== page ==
The neurology of mindfulness is very complex and can get very complicated, but with a neuroscientist like Judson Brewer it is a little bit simpler. Essentially he states that, “To understand how a habit forms, picture two areas of the brain. In the limbic system, the basal ganglia help us do things like drive a car and tie our shoes. The prefrontal cortex is the key to solving complex problems and making intentional decisions.” (Spence 1). He is stating how the basal ganglia is a part of our brain that helps us do daily tasks automatically. This frees up the prefrontal cortex to learn new things and absorb new information to use for future reference. Another part of the brain includes the amygdala and neural plasticity. Bauer connected neural plasticity, the amygdala, stress, and mindfulness throughout the first part of his study. Neural Plasticity refers to how our brains change constantly throughout our life. The amygdala is a certain part of our brain that is associated with stress, perception, learning, and can be altered with childhood stress. To test this theory that all these parts of the brain can change over time and that mindfulness can positively affect these parts to become less stressful.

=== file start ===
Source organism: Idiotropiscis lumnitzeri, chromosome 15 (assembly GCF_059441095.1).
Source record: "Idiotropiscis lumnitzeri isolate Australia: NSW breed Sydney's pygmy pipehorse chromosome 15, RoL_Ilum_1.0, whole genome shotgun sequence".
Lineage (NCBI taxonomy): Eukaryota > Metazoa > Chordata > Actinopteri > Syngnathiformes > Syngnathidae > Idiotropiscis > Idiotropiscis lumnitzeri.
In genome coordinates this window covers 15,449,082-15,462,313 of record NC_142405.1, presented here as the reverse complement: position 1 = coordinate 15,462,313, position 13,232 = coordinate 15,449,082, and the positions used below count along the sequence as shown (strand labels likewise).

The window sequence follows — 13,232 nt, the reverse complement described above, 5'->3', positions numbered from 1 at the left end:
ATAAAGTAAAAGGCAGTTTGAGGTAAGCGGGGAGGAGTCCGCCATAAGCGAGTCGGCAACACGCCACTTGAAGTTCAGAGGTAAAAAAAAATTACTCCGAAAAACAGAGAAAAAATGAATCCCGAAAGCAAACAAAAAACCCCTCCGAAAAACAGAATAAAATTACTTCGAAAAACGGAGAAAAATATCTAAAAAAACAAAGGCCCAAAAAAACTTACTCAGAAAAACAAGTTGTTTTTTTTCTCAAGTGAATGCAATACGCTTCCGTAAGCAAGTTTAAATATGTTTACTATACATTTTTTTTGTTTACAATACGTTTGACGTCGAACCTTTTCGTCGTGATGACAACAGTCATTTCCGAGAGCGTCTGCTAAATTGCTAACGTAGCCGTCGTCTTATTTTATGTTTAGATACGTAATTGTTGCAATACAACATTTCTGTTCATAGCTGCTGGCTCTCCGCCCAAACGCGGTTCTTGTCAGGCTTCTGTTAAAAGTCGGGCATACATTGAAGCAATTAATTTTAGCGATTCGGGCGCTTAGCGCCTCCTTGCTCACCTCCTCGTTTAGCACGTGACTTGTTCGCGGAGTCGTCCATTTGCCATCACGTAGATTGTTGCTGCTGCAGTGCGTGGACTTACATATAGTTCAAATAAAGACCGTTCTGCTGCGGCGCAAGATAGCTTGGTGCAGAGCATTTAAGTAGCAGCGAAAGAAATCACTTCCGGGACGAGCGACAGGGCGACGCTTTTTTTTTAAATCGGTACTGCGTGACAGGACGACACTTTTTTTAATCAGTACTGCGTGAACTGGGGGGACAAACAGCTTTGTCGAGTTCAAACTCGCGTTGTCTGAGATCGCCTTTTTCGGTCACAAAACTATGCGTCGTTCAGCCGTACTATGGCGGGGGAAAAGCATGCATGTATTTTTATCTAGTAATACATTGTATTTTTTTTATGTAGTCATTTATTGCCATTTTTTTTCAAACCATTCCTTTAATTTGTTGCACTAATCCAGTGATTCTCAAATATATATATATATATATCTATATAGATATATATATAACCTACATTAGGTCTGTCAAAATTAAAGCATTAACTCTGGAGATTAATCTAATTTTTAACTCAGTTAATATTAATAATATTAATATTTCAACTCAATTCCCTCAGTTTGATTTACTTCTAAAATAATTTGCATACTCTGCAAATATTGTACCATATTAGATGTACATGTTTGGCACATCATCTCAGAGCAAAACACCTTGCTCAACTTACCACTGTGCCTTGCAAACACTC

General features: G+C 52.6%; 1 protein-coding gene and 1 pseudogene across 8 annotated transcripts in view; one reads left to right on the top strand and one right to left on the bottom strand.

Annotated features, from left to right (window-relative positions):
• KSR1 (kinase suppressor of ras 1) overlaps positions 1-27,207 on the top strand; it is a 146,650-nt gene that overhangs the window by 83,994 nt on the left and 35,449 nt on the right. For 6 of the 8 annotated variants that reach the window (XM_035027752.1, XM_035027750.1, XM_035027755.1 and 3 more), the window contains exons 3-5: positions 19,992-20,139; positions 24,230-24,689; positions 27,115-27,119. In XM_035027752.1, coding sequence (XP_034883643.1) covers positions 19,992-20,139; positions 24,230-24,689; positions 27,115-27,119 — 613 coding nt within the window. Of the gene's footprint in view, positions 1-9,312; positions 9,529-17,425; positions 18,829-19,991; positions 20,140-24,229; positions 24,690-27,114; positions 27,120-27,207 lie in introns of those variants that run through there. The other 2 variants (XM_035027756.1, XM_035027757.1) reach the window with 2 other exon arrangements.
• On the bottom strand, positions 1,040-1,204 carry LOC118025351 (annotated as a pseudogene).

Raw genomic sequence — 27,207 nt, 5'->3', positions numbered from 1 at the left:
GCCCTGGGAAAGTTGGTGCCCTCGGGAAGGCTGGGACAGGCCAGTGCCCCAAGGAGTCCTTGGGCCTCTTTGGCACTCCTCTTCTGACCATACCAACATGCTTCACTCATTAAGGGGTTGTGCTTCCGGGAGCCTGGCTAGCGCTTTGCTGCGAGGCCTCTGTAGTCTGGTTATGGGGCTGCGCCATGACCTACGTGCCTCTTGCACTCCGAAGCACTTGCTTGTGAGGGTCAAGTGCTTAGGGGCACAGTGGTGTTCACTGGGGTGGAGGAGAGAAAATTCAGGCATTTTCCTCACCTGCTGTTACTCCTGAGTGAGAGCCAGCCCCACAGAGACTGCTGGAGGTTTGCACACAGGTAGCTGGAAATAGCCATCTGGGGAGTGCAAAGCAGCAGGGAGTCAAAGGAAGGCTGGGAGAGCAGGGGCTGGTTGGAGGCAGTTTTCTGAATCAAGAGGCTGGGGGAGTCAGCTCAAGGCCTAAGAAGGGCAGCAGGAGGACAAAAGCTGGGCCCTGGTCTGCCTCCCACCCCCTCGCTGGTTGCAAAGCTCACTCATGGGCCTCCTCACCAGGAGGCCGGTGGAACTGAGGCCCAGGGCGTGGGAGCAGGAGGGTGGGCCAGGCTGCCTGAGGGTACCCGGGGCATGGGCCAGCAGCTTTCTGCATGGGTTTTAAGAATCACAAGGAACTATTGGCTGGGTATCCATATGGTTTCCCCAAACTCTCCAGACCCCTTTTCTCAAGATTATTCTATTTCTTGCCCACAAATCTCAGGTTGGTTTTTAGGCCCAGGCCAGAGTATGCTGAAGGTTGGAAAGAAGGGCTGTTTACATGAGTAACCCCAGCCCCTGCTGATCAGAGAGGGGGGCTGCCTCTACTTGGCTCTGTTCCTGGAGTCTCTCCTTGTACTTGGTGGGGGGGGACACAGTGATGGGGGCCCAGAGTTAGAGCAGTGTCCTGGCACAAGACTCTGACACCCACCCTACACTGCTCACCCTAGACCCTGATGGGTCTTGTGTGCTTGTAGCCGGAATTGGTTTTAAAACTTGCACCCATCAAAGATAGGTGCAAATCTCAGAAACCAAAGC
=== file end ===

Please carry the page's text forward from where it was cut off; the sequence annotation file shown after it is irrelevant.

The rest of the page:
In a study conducted by Dr. Jud Brewer, an associate professor of behavioral and social sciences and psychiatry at Brown University and a team there held a study testing if a mindfulness smoking app would make the participants stop smoking. For four weeks, one group used a mindfulness based app while another group use a free app that is supposed to help you stop smoking from the National Cancer Institute. Brewer had said that this is the first study to show that mindfulness training can affect a specific part of the brain and change its mechanism. The mindfulness app helps smokers become aware of their cravings and helps them deal with them while the other app helps to distract users from those cravings. The people who participated in the mindfulness group and completed more sections of the app were more likely to reduce their cigarette consumption which was not found in the NCI group. They stated that, “ This is the first study to show that mindfulness training could specifically affect a mechanism in the brain and to show that changes in this brain mechanism were connected to improved clinical outcomes and we’re moving in the direction of being able to screen someone before treatment and offer them the behavior-change interventions that will be most likely to help them. This will save everybody time and money.’ (“Brown University”).